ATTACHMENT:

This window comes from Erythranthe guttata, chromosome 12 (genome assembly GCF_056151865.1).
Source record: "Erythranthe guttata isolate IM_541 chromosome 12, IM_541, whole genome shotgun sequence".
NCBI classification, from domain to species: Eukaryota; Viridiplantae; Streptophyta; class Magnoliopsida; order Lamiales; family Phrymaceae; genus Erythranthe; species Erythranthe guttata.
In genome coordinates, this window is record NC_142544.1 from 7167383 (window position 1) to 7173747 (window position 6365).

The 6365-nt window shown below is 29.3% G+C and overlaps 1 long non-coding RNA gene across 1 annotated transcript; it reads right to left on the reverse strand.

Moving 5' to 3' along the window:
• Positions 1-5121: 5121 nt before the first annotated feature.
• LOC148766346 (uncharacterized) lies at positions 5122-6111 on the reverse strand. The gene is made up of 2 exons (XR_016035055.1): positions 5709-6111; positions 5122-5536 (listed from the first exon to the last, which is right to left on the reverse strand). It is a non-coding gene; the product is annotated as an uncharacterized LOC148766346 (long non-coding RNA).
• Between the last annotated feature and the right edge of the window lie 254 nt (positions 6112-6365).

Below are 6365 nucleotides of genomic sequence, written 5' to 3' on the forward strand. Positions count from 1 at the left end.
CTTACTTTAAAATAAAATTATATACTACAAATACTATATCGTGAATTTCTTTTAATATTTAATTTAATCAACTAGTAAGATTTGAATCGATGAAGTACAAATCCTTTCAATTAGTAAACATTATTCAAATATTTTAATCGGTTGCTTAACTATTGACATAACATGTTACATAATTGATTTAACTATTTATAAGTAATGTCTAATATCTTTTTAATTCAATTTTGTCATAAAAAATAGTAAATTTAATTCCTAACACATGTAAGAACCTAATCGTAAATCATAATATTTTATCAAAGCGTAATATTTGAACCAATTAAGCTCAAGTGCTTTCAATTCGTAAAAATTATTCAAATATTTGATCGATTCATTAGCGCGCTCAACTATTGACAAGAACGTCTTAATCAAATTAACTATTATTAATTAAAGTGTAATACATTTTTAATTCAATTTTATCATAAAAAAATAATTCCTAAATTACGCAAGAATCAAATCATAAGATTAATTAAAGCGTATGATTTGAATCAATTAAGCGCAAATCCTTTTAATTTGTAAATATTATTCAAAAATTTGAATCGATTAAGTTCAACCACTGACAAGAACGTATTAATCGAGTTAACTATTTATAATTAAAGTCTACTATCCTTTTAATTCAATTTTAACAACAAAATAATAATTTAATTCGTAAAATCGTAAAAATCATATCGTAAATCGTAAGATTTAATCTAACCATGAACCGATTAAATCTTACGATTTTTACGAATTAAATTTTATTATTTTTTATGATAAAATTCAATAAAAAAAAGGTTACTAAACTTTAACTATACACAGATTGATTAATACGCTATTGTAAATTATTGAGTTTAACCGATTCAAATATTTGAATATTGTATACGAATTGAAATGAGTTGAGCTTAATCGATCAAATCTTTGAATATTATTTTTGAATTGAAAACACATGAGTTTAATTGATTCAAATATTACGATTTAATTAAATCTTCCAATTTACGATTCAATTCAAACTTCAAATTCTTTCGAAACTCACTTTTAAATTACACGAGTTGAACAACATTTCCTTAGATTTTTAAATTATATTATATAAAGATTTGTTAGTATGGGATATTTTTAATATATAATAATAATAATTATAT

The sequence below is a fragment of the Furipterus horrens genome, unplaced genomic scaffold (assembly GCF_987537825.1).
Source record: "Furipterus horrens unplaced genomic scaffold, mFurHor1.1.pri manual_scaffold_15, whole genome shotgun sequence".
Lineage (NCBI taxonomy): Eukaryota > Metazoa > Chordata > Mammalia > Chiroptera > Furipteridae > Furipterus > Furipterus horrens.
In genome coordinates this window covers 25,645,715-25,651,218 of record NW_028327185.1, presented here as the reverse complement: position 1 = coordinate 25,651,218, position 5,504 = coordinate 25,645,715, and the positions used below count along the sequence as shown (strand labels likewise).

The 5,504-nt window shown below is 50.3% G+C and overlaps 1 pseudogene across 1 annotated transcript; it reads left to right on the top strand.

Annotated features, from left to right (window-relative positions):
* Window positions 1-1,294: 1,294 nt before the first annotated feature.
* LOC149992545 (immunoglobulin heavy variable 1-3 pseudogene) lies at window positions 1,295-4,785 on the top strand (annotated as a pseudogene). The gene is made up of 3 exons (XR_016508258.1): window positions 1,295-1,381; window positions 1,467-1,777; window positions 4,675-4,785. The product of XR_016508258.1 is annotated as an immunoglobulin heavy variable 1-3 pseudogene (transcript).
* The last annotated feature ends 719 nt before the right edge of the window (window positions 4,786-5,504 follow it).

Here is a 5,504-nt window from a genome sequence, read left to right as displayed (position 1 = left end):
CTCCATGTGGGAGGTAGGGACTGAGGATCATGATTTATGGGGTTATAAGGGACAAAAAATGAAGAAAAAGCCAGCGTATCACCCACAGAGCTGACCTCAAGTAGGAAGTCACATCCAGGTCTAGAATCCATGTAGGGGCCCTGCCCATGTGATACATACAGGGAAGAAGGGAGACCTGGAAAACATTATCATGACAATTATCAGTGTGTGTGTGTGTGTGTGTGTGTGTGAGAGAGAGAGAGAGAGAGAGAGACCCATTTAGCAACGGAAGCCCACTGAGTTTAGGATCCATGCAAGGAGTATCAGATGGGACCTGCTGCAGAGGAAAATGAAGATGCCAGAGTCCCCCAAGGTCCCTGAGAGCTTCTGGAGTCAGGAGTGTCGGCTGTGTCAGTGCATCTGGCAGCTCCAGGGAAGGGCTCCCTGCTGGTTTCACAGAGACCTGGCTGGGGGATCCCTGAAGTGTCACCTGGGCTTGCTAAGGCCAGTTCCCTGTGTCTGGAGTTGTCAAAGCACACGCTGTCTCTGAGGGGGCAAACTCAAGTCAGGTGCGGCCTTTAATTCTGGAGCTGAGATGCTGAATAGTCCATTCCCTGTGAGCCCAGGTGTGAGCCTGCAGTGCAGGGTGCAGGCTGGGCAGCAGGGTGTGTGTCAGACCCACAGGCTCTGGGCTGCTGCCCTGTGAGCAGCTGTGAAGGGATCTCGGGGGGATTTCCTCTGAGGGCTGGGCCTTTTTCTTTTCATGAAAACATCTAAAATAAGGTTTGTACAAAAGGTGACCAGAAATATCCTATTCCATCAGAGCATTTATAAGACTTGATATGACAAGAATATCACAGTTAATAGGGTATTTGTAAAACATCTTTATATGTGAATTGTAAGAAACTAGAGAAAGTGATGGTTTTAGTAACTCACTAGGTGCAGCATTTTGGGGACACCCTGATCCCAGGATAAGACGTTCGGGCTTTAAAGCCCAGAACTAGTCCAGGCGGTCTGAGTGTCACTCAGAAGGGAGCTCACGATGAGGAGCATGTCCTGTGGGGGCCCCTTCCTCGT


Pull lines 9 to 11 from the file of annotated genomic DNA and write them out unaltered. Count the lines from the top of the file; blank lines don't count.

• Between the last annotated feature and the right edge of the window lie 254 nt (positions 6112-6365).

Below are 6365 nucleotides of genomic sequence, written 5' to 3' on the forward strand. Positions count from 1 at the left end.
CTTACTTTAAAATAAAATTATATACTACAAATACTATATCGTGAATTTCTTTTAATATTTAATTTAATCAACTAGTAAGATTTGAATCGATGAAGTACAAATCCTTTCAATTAGTAAACATTATTCAAATATTTTAATCGGTTGCTTAACTATTGACATAACATGTTACATAATTGATTTAACTATTTATAAGTAATGTCTAATATCTTTTTAATTCAATTTTGTCATAAAAAATAGTAAATTTAATTCCTAACACATGTAAGAACCTAATCGTAAATCATAATATTTTATCAAAGCGTAATATTTGAACCAATTAAGCTCAAGTGCTTTCAATTCGTAAAAATTATTCAAATATTTGATCGATTCATTAGCGCGCTCAACTATTGACAAGAACGTCTTAATCAAATTAACTATTATTAATTAAAGTGTAATACATTTTTAATTCAATTTTATCATAAAAAAATAATTCCTAAATTACGCAAGAATCAAATCATAAGATTAATTAAAGCGTATGATTTGAATCAATTAAGCGCAAATCCTTTTAATTTGTAAATATTATTCAAAAATTTGAATCGATTAAGTTCAACCACTGACAAGAACGTATTAATCGAGTTAACTATTTATAATTAAAGTCTACTATCCTTTTAATTCAATTTTAACAACAAAATAATAATTTAATTCGTAAAATCGTAAAAATCATATCGTAAATCGTAAGATTTAATCTAACCATGAACCGATTAAATCTTACGATTTTTACGAATTAAATTTTATTATTTTTTATGATAAAATTCAATAAAAAAAAGGTTACTAAACTTTAACTATACACAGATTGATTAATACGCTATTGTAAATTATTGAGTTTAACCGATTCAAATATTTGAATATTGTATACGAATTGAAATGAGTTGAGCTTAATCGATCAAATCTTTGAATATTATTTTTGAATTGAAAACACATGAGTTTAATTGATTCAAATATTACGATTTAATTAAATCTTCCAATTTACGATTCAATTCAAACTTCAAATTCTTTCGAAACTCACTTTTAAATTACACGAGTTGAACAACATTTCCTTAGATTTTTAAATTATATTATATAAAGATTTGTTAGTATGGGATATTTTTAATATATAATAATAATAATTATAT